(Video by Keith Ellenbogen)
Photographing sharks and other marine wildlife is nothing new for Keith Ellenbogen.
But last week the underwater conservation photographer experienced an “exceptionally close encounter” with a huge great white shark off the coast of Massachusetts that he’s not likely to forget.
And he has a 360-degree video to prove it.
Ellenbogen, 47, went out to the Stellwagen Bank National Marine Sanctuary on Friday, which sits about 20 nautical miles off the coast of Boston and about six from Provincetown. Through a three-year grant, the visiting artist at the Massachusetts Institute of Technology Sea Grant program and assistant professor of photography at SUNY/FIT is working with NOAA Stellwagen Bank National Marine Sanctuary to showcase underwater wildlife within the sanctuary, such as humpback whales, basking sharks, great whites, and mola mola.
“There’s an array of really diverse and extraordinary sea life that’s there,” he told Boston.com. “So this project is to create a visual awareness from an underwater perspective about Stellwagen Bank Sanctuary.”
That day, Ellenbogen went out on one of NOAA’s sanctuary boats — a 50-foot vessel from which an inflatable skiff called a RIB can be deployed.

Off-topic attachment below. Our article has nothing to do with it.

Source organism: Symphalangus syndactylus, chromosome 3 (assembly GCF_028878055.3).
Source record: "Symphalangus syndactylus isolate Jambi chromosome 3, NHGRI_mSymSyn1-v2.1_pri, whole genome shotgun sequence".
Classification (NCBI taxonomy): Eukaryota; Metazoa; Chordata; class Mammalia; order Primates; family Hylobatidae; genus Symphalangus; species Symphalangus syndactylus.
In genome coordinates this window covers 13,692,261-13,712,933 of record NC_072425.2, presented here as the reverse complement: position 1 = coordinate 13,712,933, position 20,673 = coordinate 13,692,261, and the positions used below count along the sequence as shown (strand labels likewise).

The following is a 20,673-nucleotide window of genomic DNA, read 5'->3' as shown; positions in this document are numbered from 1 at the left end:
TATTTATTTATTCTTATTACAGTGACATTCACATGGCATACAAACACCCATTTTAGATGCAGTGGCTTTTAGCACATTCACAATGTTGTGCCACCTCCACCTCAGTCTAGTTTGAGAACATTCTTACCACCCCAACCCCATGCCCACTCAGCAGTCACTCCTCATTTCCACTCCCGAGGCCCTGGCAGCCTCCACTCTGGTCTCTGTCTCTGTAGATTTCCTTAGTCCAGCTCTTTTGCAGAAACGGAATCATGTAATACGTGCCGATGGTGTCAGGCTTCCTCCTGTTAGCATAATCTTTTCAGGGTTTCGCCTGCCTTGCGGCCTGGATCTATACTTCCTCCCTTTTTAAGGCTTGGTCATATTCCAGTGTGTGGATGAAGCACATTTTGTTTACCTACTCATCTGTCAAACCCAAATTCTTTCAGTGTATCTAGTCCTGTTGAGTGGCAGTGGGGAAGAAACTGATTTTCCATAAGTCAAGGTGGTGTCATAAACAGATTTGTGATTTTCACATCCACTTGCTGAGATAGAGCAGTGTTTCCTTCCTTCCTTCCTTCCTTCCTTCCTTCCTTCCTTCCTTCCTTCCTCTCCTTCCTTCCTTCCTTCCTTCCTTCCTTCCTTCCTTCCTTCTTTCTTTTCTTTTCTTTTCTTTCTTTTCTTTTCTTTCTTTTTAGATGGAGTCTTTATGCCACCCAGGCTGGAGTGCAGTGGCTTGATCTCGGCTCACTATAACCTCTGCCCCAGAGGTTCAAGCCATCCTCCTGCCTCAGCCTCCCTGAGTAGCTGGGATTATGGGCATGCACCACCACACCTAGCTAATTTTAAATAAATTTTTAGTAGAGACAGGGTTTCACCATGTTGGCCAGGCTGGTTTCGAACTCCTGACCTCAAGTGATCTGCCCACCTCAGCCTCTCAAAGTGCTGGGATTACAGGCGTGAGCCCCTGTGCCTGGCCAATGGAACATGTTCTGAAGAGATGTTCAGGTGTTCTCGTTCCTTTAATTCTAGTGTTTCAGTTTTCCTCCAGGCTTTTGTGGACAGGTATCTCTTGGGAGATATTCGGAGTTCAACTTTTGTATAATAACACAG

It was bright and sunny, and the sea was flat. The goal that day, he said, was to photograph some of the sanctuary’s iconic animals.
“We noticed a fin at the surface moving extraordinarily slowly,” Ellenbogen said.
The movement was so slow that the photographer and the NOAA staff he was with ruled out the possibility it was a great white.
“[We] were thinking, ‘What other animals could this be?’” he said.
When the animal in the water began to move in a giant circle, Ellenbogen and his colleagues thought the behavior appeared similar to what basking sharks — filter feeders that swim along the surface of the water, mouths open to catch plankton — will do.
They positioned the RIB about 100 feet up-current from what they believed was the basking shark, and Ellenbogen slipped quietly into the water.